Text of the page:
As a Nova Scotian first and wine lover second, I have a very big place in my heart for L’Acadie Blanc. It is a workhorse grape to truly call our own, and that is something not all wine regions in the world can say!

Six L’Acadie Blancs you should try!

2016 L’Acadie Blanc, Domaine de Grand Pré

A stunning L’Acadie Blanc from winemaker Jurg Stutz. Stainless steel keeps this wine clean and bright. Delicate minerality presents underneath fruit cocktail notes of apple and pear. Dried apricot and hayloft complete the complex nose while lush creaminess awaits on the palate. It’s all balanced with bright acidity and a lengthy citrus finish. If you haven’t visited a single variety L’Acadie Blanc in a while, do yourself a favour and pick up a bottle of this vintage.

2016 Estate L’Acadie Blanc, L’Acadie Vineyards

This is consistently one of my favourite single variety L’Acadie wines. Certified organic with all grapes grown at the estate of L’Acadie Vineyards, this wine provides us with a pure reflection of the rocky terroir of the Gaspereau Valley. It has the classic citrus and aromas of an apple orchard on a sunny, late fall day that you would expect from L’Acadie Blanc, but with a distinctive flinty minerality caused by the vineyard. Dry, crisp and purely expressive of the grape, this is classic L’Acadie (grape and producer) all the way through.

2016 L’Acadie, Gaspereau Vineyards

Like all of Gina’s wines at Gaspereau Vineyards, this is a L’Acadie Blanc that is seriously drinkable and food-friendly. Never shying away from the distinctiveness that the grape provides, this wine has classic pear and apple fruit on both the nose and the finish. It also has good acidity — the other hallmark of the grape — which balances out the ripe fruit and refreshes between sips. Classic L’Acadie, classic Gina and classic Nova Scotia climate combine perfectly in the glass here.

2013 Stubborn Head, Avondale Sky

Winemaker Ben Swetnam used an array of wine-making techniques to create this elegant and stylish example of L’Acadie Blanc. To maintain fruit character, 20 per cent was fermented in stainless steel while the remaining 80 per cent was fermented and aged for three months in new Hungarian oak. To add weight and mouthfeel, the wine was left “sur lie” until it was time for bottling, and the lees were stirred every two weeks for additional contact. The resulting wine is elegant and complex. Toast and marmalade intermingle with a creamy mouthfeel, leading to a crisp and mineral-driven finish. It’s sold out at the winery, but this gem can still be found, in very limited quantity, at some NSLCs throughout the province. It is worth searching for!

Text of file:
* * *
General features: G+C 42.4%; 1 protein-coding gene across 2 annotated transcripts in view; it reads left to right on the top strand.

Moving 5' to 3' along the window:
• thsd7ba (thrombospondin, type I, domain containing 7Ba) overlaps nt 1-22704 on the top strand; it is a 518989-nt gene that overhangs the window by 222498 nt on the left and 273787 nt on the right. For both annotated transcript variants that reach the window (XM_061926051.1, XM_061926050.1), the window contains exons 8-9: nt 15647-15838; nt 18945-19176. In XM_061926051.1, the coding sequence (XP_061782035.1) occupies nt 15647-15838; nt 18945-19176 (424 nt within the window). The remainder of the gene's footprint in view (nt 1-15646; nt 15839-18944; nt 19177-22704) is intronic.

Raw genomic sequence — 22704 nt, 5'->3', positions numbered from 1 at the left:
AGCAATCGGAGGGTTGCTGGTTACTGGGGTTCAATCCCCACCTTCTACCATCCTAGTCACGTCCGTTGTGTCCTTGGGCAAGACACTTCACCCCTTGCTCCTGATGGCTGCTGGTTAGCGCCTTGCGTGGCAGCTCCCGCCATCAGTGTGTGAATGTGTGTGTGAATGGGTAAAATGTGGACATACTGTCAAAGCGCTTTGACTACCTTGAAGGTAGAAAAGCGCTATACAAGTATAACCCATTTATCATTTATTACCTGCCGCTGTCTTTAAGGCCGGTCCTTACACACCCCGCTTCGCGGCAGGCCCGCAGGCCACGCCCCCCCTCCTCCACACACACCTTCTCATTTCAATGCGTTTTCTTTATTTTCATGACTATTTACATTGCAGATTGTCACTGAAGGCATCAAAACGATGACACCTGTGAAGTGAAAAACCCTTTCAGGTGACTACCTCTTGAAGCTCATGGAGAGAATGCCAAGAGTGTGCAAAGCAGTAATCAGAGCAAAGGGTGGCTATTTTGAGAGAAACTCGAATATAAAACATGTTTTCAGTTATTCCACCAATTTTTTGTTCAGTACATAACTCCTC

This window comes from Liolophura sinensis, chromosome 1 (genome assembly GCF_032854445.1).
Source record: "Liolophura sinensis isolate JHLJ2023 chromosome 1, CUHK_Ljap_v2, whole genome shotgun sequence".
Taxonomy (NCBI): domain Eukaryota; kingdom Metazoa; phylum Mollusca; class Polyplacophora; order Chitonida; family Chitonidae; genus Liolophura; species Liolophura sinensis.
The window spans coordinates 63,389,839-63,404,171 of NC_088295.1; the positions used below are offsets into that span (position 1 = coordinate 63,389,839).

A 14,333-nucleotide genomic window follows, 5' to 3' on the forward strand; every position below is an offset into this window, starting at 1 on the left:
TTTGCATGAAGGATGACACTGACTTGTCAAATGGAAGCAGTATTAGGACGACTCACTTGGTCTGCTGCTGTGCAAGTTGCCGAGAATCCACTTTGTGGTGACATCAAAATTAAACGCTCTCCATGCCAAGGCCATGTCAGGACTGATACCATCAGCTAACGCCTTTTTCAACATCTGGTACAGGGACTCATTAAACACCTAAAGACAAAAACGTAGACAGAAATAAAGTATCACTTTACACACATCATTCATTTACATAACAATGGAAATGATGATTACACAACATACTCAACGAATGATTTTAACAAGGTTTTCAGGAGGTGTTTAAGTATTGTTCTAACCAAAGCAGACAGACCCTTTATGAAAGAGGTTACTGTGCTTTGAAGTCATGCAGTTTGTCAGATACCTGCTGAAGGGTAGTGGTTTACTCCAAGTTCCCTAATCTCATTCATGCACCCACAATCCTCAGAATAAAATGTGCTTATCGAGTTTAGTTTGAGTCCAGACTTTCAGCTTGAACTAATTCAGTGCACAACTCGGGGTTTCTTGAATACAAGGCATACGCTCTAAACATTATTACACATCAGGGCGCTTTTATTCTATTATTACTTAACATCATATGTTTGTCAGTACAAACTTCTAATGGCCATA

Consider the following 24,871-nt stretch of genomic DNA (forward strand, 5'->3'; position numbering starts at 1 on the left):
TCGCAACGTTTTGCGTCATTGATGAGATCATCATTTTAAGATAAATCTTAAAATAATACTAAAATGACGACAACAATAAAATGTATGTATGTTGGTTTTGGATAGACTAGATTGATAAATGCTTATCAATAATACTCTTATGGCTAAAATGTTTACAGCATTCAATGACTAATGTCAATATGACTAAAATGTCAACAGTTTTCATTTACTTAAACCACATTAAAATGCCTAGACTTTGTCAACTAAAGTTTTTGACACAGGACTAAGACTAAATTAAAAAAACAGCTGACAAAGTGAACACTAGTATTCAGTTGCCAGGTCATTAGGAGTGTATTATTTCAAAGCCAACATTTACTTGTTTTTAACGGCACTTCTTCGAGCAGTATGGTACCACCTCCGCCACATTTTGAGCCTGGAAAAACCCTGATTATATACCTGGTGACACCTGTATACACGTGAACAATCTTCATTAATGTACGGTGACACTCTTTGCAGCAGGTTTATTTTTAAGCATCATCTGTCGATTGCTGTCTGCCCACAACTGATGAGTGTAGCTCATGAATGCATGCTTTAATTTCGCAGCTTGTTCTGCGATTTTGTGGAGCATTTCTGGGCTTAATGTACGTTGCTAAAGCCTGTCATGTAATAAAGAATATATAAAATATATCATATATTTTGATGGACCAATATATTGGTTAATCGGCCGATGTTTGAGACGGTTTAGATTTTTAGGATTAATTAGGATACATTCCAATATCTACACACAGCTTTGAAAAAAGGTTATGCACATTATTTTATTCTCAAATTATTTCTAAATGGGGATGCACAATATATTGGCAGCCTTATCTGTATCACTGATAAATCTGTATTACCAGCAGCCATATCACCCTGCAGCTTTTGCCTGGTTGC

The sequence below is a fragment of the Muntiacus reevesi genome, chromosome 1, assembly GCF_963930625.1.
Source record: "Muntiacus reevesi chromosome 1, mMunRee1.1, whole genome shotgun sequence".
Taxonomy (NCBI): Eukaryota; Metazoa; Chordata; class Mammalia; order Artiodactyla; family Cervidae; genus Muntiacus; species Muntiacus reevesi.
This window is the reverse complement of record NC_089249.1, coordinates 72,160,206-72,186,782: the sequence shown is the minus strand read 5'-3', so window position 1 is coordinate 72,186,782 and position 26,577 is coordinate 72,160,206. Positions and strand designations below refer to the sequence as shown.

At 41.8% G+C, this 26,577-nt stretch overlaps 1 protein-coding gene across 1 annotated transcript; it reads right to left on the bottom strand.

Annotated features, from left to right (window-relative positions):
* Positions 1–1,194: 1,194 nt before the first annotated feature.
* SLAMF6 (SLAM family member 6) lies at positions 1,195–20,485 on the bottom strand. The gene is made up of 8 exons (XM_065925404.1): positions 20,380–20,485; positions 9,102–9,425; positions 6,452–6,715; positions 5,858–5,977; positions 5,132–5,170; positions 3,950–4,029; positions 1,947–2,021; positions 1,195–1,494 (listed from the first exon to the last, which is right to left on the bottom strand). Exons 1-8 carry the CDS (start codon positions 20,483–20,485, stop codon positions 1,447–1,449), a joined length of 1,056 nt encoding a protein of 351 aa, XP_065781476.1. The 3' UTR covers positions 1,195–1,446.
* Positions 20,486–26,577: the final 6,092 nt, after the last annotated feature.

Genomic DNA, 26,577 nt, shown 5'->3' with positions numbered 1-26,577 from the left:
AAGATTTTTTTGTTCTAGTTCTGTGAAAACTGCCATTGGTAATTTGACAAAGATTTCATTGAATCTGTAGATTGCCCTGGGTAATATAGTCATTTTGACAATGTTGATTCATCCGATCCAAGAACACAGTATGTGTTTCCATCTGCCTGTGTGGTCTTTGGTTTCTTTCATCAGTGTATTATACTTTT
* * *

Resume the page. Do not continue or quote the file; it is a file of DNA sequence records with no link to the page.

2014 Buried White, Luckett Vineyards

This 100 per cent L’Acadie Blanc spent 28 months aging in Hungarian oak (and buried eight feet underground, I might add). Butterscotch and toasted notes are immediately present on the nose, and they are layered with lemon curd and preserved peaches. The integration of Hungarian oak works incredibly well with the citrus character of L’Acadie Blanc. Only 200 cases were produced of this wine, so your chances of tasting this rich and opulent L’Acadie likely won’t last much longer.

2016 Rose, Domaine de Grand Pré

This rosé is produced through blending. It is primarily L’Acadie Blanc, close to 95 per cent to be exact, and the remainder is Marechal Foch, which adds colour and depth. Once again it is hard not to notice the significance of the L’Acadie Blanc characteristics as citrus rind and candied apple dominate the nose and palate. The Marechal Foch gives depth to the aromatics with cranberry and currant. Ultimately capturing the best of both gapes, the wine is rounded out by mouth-watering acidity and hints of spice on the finish.